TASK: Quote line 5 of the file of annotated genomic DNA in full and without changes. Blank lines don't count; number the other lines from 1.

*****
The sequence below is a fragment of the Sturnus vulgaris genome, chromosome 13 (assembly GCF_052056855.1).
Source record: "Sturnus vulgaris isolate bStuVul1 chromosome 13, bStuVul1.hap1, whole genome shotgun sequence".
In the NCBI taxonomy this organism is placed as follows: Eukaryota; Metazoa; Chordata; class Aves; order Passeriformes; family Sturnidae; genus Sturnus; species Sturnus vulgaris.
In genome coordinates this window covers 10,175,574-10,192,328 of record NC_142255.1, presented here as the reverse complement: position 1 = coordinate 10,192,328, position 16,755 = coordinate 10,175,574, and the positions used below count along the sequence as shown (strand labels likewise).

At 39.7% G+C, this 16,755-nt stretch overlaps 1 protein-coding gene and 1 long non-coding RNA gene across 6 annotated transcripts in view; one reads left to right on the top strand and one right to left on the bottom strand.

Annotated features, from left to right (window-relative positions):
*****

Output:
At 39.7% G+C, this 16,755-nt stretch overlaps 1 protein-coding gene and 1 long non-coding RNA gene across 6 annotated transcripts in view; one reads left to right on the top strand and one right to left on the bottom strand.